Of all the famous and infamous experiences of Lowell’s Benjamin Butler during his service as a Union General during the American Civil War, perhaps the most important was a decision he made in May of 1861, just a month into the war and just a day after he took command of Fortress Monroe. Located at Hampton Roads, Virginia, just across from Norfolk, Fortress Monroe sat at the entrance to Chesapeake Bay and was one of the few pre-war military installations in Virginia that were retained by the North in the early days of the war.
On Butler’s second day in command of Fortress Monroe, three slaves who had been forced to dig gun emplacements in the Confederate lines opposite the fort escaped and showed up at the front gate asking for asylum. Because the North was unified behind preserving the Union and not ending slavery, the Lincoln administration had scrupulously avoided the issue of what to do with slaves that came under control of the Union Army. This issue now unavoidably confronted Butler.
In today’s New York Times magazine, Adam Goodheart, whose new book “1861: The Civil War Awakening” will be published this month, has a wonderful account of how Butler made his decision and the far-reaching consequences of that decision. In the article, Goodheart describes how the slaves were brought before the new commanding general of the fort, a face that was unfamiliar to any of them. Goodheart continues:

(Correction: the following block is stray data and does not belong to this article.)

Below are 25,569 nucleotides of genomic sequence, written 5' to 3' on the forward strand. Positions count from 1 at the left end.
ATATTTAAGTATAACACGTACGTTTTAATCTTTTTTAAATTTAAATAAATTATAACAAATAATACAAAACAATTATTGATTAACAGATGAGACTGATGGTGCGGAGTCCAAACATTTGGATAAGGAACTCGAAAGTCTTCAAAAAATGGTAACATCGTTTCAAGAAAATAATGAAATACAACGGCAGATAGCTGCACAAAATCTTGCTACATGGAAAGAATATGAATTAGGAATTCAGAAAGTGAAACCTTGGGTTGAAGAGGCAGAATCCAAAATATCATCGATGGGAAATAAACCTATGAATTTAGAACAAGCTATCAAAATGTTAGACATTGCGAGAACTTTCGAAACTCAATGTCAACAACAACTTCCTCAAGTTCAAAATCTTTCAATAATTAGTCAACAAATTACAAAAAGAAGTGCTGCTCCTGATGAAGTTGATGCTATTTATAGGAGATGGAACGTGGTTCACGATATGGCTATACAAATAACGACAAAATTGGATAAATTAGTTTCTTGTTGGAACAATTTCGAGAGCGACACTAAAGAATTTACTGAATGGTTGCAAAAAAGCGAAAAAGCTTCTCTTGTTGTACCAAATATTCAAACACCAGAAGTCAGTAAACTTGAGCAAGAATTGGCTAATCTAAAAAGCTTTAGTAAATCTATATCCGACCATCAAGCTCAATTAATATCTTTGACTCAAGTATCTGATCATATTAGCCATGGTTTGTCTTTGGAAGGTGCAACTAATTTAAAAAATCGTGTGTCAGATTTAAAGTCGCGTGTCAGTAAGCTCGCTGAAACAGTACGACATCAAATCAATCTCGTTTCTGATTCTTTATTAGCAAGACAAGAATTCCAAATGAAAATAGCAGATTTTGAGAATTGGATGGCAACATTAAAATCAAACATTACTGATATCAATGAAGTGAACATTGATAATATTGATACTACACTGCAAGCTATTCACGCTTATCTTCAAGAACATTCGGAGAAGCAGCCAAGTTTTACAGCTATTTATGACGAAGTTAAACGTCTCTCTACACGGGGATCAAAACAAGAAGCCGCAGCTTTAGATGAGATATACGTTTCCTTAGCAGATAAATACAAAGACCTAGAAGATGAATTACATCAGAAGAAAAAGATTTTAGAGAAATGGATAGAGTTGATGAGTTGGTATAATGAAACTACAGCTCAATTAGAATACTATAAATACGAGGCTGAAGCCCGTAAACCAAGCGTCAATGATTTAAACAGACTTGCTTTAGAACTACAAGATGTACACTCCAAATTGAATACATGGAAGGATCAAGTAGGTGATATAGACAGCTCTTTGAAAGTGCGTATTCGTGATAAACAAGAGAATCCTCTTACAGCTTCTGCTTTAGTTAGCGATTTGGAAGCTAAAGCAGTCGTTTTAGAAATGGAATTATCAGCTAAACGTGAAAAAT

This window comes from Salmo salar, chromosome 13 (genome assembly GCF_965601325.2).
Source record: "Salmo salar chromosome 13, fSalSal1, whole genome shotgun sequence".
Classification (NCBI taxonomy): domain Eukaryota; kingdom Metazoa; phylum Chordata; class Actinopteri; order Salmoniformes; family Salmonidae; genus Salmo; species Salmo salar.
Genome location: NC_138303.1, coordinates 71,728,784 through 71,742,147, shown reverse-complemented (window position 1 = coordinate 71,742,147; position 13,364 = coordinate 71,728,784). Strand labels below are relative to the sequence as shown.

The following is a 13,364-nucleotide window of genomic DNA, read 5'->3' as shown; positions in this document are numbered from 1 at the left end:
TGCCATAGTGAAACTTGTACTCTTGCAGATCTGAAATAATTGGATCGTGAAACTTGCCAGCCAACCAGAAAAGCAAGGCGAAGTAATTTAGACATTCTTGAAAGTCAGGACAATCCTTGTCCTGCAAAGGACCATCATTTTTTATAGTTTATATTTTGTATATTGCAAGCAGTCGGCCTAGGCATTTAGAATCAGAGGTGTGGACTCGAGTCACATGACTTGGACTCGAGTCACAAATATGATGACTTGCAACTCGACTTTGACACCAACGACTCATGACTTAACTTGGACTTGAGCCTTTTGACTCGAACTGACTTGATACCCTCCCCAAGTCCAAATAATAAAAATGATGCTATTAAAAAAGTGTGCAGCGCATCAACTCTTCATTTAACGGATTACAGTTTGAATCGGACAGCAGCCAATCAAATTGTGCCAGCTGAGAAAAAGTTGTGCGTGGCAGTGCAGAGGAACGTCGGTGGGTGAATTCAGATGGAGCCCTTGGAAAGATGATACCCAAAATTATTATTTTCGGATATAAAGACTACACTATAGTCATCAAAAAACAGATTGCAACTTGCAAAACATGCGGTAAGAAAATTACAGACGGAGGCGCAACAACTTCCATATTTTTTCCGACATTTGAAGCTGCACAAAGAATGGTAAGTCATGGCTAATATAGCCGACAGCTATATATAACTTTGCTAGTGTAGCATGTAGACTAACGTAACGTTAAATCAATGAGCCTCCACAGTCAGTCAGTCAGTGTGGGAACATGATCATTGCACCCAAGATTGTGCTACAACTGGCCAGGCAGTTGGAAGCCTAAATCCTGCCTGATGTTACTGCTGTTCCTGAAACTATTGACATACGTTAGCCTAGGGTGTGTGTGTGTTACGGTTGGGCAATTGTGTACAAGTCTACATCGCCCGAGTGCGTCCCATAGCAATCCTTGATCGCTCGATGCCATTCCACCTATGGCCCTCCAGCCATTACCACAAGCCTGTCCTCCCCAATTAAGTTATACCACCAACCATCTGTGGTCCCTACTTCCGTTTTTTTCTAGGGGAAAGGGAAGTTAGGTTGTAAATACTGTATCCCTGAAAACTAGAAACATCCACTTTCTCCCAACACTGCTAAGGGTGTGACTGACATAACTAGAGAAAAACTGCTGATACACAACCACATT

As far as faces went, his was not – to put it mildly – a pleasant one. It was the face of a man whom many people, in the years ahead, would call a brute, a beast, a cold-blooded murderer. It was a face that could easily make you believe such things: a low, balding forehead, slack jowls and a tight, mean little mouth beneath a drooping mustache. It would have seemed a face of almost animal-like stupidity had it not been for the eyes. These glittered shrewdly, almost hidden amid crinkled folds of flesh. One of them had an odd sideways cast, as if its owner were always considering something besides the thing in front of him.
Using the reasoning skills he had refined in courtrooms across Massachusetts, Butler decided that (1) even though the Federal Fugitive Slave Law required anyone in possession of an escaped slave to return it to its rightful owner, Virginia now claimed to be a separate country and therefore Virginians no longer were entitled to the benefit of that law; and (2) that since the law of warfare allowed the seizure of the property of an opponent that was being used for warlike purposes and because these slaves (who their owners maintained were property) were being used by the Confederates to dig gun emplacements opposite the Union lines, then Butler had as much legal right to seize these slaves as contraband of war as he would have had to seize a Confederate shipment of muskets. Butler decreed that the escaped slaves would not be returned but would be held by the Union forces as “contraband of war.”
While Butler’s decision was not embraced by Washington, neither was it overruled and almost tacitly, the “contraband of war” logic became Union Army doctrine. Word quickly spread throughout the slave states and soon tens and then hundreds of thousands of men, women and children who had been held in bondage came streaming into Union lines in a tide that was irreversible.
By his decision at Fortress Monroe, Ben Butler redefined the American Civil War and profoundly changed our nation’s history.